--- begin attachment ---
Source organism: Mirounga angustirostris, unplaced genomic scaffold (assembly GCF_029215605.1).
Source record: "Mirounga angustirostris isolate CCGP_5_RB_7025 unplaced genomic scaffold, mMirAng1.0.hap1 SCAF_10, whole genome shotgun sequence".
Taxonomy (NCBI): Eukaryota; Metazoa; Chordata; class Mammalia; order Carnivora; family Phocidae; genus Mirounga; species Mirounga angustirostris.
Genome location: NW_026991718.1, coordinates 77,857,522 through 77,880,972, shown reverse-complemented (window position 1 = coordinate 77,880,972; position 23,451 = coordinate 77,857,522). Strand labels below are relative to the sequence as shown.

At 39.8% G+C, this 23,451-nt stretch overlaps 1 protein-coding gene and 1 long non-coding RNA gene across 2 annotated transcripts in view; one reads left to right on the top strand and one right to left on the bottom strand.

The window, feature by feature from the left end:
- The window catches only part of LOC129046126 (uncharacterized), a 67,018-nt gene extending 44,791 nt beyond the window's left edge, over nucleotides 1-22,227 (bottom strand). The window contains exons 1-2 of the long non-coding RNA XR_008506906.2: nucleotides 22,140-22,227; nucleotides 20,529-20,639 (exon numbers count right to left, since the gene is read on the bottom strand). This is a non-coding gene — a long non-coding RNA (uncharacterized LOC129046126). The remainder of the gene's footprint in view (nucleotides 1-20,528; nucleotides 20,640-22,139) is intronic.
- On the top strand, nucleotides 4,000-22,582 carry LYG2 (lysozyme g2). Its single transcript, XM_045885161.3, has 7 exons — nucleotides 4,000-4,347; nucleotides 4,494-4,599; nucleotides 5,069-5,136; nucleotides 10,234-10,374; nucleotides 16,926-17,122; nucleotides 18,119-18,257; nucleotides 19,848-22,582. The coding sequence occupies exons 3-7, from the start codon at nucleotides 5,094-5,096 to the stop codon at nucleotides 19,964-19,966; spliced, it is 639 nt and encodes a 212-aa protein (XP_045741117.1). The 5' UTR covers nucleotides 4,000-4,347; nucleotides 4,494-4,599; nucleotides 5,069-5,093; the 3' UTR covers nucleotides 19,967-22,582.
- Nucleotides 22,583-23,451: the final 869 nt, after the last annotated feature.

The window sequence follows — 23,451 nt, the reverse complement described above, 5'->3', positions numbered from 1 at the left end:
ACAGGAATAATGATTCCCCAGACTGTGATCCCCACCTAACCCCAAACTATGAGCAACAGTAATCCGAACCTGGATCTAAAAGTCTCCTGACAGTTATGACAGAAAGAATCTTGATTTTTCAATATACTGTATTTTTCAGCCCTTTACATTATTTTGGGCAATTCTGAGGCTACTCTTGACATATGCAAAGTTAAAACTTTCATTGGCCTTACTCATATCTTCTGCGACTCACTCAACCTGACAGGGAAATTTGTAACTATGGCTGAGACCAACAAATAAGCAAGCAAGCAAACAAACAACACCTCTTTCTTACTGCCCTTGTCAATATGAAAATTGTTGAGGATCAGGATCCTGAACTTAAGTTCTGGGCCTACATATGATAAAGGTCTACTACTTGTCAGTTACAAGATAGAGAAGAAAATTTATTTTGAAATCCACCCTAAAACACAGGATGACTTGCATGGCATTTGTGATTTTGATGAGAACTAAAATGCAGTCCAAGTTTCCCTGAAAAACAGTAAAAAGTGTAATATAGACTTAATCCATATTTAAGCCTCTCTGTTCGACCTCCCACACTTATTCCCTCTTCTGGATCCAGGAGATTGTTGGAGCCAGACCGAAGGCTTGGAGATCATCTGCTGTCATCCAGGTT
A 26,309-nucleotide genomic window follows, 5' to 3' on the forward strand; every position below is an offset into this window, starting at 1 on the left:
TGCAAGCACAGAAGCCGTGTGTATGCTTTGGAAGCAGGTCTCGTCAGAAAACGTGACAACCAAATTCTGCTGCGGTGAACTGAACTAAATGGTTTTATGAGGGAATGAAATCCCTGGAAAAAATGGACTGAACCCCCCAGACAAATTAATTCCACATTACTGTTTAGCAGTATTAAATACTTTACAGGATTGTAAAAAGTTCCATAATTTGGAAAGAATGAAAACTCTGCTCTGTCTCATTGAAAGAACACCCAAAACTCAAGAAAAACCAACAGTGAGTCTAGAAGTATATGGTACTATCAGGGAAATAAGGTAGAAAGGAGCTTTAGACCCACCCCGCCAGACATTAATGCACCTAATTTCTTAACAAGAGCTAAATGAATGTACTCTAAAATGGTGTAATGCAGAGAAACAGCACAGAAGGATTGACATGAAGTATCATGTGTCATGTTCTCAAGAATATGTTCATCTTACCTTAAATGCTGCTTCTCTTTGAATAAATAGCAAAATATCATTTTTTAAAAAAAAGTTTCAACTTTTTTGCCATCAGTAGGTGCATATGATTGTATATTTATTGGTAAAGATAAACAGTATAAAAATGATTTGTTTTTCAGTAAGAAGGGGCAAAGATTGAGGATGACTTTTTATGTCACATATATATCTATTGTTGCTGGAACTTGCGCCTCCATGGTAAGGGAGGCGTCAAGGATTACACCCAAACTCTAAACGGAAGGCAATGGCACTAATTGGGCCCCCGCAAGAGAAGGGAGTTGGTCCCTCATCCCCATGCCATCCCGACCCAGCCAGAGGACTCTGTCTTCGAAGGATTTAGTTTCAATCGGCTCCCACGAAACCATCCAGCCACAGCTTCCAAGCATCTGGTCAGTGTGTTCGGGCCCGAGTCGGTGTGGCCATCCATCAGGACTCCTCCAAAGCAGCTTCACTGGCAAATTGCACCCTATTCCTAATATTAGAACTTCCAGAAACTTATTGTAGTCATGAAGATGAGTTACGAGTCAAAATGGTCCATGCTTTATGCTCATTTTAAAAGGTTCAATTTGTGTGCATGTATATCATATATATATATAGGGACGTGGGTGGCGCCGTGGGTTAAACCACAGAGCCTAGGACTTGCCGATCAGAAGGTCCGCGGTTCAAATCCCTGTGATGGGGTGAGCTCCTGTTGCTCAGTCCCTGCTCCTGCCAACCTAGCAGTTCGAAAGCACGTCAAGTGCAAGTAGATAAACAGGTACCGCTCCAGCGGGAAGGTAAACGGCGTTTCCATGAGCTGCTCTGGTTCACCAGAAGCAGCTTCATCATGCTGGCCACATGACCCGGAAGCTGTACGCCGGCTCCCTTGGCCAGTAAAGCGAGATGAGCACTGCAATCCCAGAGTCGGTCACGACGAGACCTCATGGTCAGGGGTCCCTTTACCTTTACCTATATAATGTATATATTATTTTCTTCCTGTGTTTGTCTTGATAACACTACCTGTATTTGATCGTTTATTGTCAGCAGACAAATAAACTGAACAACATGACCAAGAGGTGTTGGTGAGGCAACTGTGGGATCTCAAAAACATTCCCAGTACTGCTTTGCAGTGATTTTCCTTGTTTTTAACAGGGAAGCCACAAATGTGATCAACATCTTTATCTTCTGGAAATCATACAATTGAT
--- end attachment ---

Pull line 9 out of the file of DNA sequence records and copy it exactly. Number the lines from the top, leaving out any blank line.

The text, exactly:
- Nucleotides 22,583-23,451: the final 869 nt, after the last annotated feature.